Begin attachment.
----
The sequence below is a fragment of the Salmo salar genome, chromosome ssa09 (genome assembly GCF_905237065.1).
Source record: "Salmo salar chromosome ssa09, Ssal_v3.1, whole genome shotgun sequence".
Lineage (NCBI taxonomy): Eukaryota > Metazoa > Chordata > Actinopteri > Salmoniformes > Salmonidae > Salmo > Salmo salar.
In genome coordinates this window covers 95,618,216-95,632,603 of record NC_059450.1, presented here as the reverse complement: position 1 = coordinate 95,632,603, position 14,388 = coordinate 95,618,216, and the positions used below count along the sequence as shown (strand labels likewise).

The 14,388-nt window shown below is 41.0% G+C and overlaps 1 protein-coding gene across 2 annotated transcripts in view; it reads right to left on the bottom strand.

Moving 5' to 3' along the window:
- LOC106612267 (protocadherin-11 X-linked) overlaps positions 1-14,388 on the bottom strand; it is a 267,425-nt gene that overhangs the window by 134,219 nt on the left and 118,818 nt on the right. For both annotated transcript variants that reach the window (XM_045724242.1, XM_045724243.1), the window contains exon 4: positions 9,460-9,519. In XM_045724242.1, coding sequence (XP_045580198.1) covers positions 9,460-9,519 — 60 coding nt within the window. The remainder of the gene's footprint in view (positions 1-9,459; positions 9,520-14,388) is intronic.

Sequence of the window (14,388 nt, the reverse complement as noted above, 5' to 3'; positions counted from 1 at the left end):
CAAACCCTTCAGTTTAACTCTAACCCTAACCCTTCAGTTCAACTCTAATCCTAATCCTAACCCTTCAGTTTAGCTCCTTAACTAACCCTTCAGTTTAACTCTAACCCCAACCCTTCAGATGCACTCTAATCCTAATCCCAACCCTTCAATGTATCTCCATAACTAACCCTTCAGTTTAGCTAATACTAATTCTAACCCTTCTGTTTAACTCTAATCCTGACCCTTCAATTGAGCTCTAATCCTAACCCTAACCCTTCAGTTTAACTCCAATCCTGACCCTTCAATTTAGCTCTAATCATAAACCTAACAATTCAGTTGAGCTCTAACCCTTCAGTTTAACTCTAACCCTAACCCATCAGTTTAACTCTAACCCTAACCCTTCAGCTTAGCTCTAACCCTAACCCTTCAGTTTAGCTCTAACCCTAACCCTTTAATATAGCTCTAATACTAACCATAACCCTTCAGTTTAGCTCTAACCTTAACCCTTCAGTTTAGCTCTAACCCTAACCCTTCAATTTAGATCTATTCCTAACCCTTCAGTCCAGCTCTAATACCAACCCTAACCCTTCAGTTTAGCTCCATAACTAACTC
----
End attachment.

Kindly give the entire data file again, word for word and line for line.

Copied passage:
The sequence below is a fragment of the Salmo salar genome, chromosome ssa09 (genome assembly GCF_905237065.1).
Source record: "Salmo salar chromosome ssa09, Ssal_v3.1, whole genome shotgun sequence".
Lineage (NCBI taxonomy): Eukaryota > Metazoa > Chordata > Actinopteri > Salmoniformes > Salmonidae > Salmo > Salmo salar.
In genome coordinates this window covers 95,618,216-95,632,603 of record NC_059450.1, presented here as the reverse complement: position 1 = coordinate 95,632,603, position 14,388 = coordinate 95,618,216, and the positions used below count along the sequence as shown (strand labels likewise).

The 14,388-nt window shown below is 41.0% G+C and overlaps 1 protein-coding gene across 2 annotated transcripts in view; it reads right to left on the bottom strand.

Moving 5' to 3' along the window:
- LOC106612267 (protocadherin-11 X-linked) overlaps positions 1-14,388 on the bottom strand; it is a 267,425-nt gene that overhangs the window by 134,219 nt on the left and 118,818 nt on the right. For both annotated transcript variants that reach the window (XM_045724242.1, XM_045724243.1), the window contains exon 4: positions 9,460-9,519. In XM_045724242.1, coding sequence (XP_045580198.1) covers positions 9,460-9,519 — 60 coding nt within the window. The remainder of the gene's footprint in view (positions 1-9,459; positions 9,520-14,388) is intronic.

Sequence of the window (14,388 nt, the reverse complement as noted above, 5' to 3'; positions counted from 1 at the left end):
CAAACCCTTCAGTTTAACTCTAACCCTAACCCTTCAGTTCAACTCTAATCCTAATCCTAACCCTTCAGTTTAGCTCCTTAACTAACCCTTCAGTTTAACTCTAACCCCAACCCTTCAGATGCACTCTAATCCTAATCCCAACCCTTCAATGTATCTCCATAACTAACCCTTCAGTTTAGCTAATACTAATTCTAACCCTTCTGTTTAACTCTAATCCTGACCCTTCAATTGAGCTCTAATCCTAACCCTAACCCTTCAGTTTAACTCCAATCCTGACCCTTCAATTTAGCTCTAATCATAAACCTAACAATTCAGTTGAGCTCTAACCCTTCAGTTTAACTCTAACCCTAACCCATCAGTTTAACTCTAACCCTAACCCTTCAGCTTAGCTCTAACCCTAACCCTTCAGTTTAGCTCTAACCCTAACCCTTTAATATAGCTCTAATACTAACCATAACCCTTCAGTTTAGCTCTAACCTTAACCCTTCAGTTTAGCTCTAACCCTAACCCTTCAATTTAGATCTATTCCTAACCCTTCAGTCCAGCTCTAATACCAACCCTAACCCTTCAGTTTAGCTCCATAACTAACTC